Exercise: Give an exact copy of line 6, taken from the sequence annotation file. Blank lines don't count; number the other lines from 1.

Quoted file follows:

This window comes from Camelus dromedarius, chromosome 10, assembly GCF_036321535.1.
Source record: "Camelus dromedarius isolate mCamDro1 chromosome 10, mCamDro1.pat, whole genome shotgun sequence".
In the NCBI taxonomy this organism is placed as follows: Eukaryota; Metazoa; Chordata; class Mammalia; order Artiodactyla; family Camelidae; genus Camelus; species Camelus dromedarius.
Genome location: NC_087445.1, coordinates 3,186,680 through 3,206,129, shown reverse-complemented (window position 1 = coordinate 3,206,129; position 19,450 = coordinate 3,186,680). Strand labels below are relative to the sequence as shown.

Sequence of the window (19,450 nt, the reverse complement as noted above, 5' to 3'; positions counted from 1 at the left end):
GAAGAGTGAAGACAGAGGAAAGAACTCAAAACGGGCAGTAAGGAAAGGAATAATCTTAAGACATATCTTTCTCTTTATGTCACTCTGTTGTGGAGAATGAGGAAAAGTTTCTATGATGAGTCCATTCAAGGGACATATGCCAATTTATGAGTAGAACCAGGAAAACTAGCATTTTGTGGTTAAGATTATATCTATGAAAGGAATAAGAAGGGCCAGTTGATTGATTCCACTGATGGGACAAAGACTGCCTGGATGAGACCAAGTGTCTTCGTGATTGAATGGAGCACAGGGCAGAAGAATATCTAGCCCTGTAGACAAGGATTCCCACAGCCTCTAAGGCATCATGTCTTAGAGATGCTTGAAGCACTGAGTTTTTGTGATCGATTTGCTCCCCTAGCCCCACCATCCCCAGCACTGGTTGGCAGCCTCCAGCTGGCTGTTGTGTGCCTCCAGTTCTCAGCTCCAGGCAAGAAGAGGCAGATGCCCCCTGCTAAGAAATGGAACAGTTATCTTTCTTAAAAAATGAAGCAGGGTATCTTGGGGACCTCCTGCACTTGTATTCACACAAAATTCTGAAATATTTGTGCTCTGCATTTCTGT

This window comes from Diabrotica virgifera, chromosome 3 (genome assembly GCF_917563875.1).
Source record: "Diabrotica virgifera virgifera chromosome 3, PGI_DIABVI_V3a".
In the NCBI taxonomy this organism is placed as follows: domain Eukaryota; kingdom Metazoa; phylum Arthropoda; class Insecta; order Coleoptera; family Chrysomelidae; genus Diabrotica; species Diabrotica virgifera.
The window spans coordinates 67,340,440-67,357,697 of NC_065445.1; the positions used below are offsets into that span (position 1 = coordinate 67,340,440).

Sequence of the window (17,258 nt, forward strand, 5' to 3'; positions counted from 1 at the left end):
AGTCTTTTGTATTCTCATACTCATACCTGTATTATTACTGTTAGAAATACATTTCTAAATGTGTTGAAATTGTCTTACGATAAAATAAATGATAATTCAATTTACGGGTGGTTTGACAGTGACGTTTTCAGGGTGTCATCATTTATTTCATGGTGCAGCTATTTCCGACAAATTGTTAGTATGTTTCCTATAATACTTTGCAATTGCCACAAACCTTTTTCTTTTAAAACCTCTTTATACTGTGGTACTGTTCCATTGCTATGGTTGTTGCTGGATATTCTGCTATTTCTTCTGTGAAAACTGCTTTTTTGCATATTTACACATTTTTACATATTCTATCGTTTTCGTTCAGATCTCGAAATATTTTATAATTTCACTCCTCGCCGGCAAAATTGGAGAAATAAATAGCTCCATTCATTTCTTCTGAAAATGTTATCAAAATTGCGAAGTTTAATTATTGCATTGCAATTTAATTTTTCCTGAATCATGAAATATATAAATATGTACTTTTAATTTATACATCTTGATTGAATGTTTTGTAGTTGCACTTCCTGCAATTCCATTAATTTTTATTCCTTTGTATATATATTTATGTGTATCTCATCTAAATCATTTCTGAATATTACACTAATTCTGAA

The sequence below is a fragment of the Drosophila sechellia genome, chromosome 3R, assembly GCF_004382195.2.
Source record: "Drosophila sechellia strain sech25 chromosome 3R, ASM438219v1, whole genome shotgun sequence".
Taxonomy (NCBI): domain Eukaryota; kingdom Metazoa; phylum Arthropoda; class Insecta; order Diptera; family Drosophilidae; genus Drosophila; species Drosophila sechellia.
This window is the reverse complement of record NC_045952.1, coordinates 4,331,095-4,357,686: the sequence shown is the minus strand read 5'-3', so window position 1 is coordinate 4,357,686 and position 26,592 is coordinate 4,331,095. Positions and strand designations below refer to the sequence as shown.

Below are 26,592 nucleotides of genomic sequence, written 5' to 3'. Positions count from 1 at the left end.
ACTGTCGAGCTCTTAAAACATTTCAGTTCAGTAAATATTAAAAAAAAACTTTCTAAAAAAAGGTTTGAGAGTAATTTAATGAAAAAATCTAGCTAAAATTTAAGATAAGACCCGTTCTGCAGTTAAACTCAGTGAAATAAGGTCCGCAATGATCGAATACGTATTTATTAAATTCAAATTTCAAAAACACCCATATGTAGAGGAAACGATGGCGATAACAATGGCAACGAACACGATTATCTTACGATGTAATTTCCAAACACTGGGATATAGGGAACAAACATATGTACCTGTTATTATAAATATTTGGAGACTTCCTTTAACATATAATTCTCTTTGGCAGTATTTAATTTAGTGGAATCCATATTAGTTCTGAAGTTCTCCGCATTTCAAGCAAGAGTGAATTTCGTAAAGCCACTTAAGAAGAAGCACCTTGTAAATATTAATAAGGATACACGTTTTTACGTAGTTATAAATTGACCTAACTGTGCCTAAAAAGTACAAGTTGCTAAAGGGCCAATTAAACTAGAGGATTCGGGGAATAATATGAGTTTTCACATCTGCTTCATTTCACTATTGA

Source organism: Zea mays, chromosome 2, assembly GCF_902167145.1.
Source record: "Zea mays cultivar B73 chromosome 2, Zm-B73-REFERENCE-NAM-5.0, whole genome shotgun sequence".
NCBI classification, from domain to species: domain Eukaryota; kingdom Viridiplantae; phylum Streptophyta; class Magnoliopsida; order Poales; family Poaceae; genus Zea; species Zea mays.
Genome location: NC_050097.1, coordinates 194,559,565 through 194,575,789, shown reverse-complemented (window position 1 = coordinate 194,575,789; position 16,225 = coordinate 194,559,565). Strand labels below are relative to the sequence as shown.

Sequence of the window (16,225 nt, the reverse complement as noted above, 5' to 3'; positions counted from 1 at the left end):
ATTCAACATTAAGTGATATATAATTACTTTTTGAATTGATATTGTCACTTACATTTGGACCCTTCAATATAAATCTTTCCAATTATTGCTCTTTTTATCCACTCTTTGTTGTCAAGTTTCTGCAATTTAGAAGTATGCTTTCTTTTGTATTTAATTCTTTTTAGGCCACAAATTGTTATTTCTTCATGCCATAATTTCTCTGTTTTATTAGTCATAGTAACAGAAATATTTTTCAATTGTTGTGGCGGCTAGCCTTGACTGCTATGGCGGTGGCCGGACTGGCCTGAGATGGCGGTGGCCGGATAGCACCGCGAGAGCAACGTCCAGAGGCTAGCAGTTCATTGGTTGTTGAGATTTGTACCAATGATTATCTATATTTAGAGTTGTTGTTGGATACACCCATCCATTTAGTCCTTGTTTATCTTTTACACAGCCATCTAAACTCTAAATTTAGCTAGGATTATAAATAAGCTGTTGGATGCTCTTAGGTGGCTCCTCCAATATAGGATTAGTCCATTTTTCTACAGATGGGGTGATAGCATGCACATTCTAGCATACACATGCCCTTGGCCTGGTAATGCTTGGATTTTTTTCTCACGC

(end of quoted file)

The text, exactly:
GAAGAGTGAAGACAGAGGAAAGAACTCAAAACGGGCAGTAAGGAAAGGAATAATCTTAAGACATATCTTTCTCTTTATGTCACTCTGTTGTGGAGAATGAGGAAAAGTTTCTATGATGAGTCCATTCAAGGGACATATGCCAATTTATGAGTAGAACCAGGAAAACTAGCATTTTGTGGTTAAGATTATATCTATGAAAGGAATAAGAAGGGCCAGTTGATTGATTCCACTGATGGGACAAAGACTGCCTGGATGAGACCAAGTGTCTTCGTGATTGAATGGAGCACAGGGCAGAAGAATATCTAGCCCTGTAGACAAGGATTCCCACAGCCTCTAAGGCATCATGTCTTAGAGATGCTTGAAGCACTGAGTTTTTGTGATCGATTTGCTCCCCTAGCCCCACCATCCCCAGCACTGGTTGGCAGCCTCCAGCTGGCTGTTGTGTGCCTCCAGTTCTCAGCTCCAGGCAAGAAGAGGCAGATGCCCCCTGCTAAGAAATGGAACAGTTATCTTTCTTAAAAAATGAAGCAGGGTATCTTGGGGACCTCCTGCACTTGTATTCACACAAAATTCTGAAATATTTGTGCTCTGCATTTCTGT